Developed using screen printing, the internal structure of the new battery is made to be a much better eco-friendly option
In a step towards realising the recyclability of e-waste, and also powering flexible electronics such as foldable smartphones and biomedical sensors in a sustainable manner, scientists from Nanyang Technological University, Singapore (NTU Singapore) have developed paper-thin biodegradable zinc batteries in which electrodes are screen-printed onto both sides of a piece of hydrogel-reinforced cellulose paper.
Upon full utilisation of the battery, it can be buried in the soil to break down completely within a month.
“Traditional batteries come in a variety of models and sizes, and choosing the right type for your device could be a cumbersome process. Through our study, we showed a simpler, cheaper way of manufacturing batteries, by developing a single large piece of battery that can be cut to desired shapes and sizes without loss of efficiency. These features make our paper batteries ideal for integration in the sorts of flexible electronics that are gradually being developed,” said Professor Fan Hongjin from the NTU School of Physical and Mathematical Sciences.
Assistant Professor Lee Seok Woo from the NTU School of Electrical and Electronic Engineering added, “We believe the paper battery we have developed could potentially help with the electronic waste problem, given that our printed paper battery is non-toxic and does not require aluminium or plastic casings to encapsulate the battery components. Avoiding the packaging layers also enables our battery to store a higher amount of energy, and thus power, within a smaller system.”
Innovative battery design
The 4cm x 4cm and 0.4mm thick (similar to two strands of human hair) printed paper battery was developed using a “sandwich design” – the electrodes being the bread slices, and the cellulose paper with the printed electrodes like the sandwich filling.
The cellulose paper was embedded with hydrogel to create a separator that prevented the mixing of the electrodes, while the electrodes including anode and cathode were made up of zinc and carbon, and manganese and nickel, respectively.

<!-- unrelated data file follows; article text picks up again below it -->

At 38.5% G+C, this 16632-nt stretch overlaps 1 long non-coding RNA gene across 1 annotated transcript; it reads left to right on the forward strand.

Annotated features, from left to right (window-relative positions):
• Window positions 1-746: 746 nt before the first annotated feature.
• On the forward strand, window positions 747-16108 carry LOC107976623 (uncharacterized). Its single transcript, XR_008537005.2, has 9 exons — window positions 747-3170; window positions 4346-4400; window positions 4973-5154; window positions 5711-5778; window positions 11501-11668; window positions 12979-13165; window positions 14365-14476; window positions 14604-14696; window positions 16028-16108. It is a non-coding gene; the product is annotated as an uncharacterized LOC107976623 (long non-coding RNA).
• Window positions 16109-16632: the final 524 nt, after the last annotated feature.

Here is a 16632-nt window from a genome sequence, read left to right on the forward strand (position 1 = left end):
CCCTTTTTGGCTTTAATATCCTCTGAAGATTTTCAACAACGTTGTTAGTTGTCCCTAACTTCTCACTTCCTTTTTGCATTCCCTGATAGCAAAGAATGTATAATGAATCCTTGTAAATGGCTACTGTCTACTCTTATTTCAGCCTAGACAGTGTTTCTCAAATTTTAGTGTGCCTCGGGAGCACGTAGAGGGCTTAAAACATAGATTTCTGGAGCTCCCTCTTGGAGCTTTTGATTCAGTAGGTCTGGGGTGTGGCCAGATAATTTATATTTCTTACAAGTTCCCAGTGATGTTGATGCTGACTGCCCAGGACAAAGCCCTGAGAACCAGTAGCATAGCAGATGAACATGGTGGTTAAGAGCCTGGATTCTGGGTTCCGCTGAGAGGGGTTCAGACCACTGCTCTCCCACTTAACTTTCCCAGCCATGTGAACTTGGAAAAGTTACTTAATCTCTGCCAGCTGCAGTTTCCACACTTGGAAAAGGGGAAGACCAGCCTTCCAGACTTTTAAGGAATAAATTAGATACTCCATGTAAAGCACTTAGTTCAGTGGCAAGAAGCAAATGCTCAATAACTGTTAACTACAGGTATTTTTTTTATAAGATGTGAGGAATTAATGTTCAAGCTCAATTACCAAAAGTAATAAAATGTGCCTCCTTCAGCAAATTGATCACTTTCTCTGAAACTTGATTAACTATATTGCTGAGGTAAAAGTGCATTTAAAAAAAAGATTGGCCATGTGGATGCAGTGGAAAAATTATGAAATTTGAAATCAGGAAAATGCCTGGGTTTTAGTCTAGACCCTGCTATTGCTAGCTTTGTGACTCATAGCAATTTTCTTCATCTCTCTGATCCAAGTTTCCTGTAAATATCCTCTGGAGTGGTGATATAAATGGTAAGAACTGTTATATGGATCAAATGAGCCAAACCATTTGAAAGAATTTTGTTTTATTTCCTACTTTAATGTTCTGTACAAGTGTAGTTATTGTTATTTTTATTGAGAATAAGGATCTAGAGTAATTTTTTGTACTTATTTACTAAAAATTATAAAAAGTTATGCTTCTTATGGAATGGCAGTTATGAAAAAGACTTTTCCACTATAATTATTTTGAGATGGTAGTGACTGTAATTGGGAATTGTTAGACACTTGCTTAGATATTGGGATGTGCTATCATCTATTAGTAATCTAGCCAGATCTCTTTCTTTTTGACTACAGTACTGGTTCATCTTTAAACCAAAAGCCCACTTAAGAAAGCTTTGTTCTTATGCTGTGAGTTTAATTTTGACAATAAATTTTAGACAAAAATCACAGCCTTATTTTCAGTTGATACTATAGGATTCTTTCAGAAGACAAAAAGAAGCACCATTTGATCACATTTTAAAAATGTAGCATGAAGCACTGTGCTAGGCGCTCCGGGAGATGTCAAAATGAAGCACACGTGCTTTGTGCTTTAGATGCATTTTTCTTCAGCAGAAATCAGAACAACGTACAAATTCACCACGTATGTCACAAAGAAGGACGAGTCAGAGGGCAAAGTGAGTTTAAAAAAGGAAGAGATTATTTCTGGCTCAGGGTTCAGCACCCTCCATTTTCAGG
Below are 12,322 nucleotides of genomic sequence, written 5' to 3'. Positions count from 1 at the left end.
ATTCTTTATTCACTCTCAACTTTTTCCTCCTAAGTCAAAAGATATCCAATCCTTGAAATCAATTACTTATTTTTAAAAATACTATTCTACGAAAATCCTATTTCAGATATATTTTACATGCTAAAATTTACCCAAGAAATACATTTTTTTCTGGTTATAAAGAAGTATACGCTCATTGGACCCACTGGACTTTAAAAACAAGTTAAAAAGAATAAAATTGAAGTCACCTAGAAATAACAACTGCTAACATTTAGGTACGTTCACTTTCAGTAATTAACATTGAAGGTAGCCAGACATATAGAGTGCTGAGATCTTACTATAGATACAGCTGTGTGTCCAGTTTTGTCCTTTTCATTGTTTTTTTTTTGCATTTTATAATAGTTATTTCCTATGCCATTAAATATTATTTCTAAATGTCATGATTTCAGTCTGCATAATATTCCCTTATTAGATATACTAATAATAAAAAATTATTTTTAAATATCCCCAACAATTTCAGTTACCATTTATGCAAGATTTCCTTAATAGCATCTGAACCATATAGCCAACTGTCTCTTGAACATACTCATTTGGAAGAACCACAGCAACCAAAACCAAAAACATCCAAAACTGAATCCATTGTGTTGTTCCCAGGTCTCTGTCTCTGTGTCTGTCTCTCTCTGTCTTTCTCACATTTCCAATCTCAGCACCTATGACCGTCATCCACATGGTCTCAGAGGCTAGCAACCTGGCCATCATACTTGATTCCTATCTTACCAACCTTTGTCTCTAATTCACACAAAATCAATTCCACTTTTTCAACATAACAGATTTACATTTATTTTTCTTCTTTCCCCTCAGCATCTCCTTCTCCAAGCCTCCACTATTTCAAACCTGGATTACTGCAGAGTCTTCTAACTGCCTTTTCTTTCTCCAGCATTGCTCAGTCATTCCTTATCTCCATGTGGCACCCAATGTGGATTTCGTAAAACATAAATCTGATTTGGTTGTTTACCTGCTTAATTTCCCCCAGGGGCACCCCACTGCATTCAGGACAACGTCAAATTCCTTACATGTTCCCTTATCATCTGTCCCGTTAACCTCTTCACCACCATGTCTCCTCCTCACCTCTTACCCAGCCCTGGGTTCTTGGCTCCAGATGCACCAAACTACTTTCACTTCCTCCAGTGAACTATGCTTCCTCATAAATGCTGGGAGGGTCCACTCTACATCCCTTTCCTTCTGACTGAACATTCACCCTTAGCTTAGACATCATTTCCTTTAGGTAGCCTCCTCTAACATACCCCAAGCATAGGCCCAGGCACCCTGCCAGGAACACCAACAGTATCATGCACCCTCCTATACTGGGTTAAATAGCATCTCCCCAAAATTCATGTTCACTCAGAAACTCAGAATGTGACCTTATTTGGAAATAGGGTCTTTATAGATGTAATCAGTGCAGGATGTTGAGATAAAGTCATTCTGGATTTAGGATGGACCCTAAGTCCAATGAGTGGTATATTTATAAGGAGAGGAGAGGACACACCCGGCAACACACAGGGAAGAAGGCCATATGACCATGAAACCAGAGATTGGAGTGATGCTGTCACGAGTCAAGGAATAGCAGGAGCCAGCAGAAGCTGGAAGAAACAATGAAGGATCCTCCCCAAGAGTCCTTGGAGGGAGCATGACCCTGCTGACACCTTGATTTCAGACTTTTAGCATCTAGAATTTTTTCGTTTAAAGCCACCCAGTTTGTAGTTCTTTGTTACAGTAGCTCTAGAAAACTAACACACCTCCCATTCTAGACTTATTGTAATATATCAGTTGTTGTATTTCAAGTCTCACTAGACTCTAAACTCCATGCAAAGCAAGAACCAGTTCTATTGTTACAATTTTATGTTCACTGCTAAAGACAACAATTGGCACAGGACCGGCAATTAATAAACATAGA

Finally, the battery was immersed in an electrolyte, and a layer of gold thin foil was coated on the electrodes for increased conductivity.
The finished result was successfully demonstrated to power a small electric fan for at least 45 minutes and illuminate a LED. Despite being bent, twisted or cut, the functionality of the flexible battery remained unaffected.
With the help of bacteria and other microorganisms, hydrogel and cellulose were naturally broken down when buried in the soil.
“When decomposition happens, the electrode materials are released into the environment. The nickel or manganese used in the cathodes will remain in their oxide or hydroxide forms, which are close to the form of natural minerals. The zinc found in the anode will be naturally oxidised to form a non-toxic hydroxide. This points to the battery’s potential as a more sustainable alternative to current batteries,” said Prof Fan.
The development of printed paper zinc batteries is in line with the NTU 2025 vision and the University’s Sustainability Manifesto, which aspire to develop sustainable solutions for addressing some of humanity’s pressing grand challenges.
Going forward, the NTU team hopes to demonstrate the complete integration of the printed paper battery to other printed electronics, electronic skins, as well as energy storage systems deployed in the environment.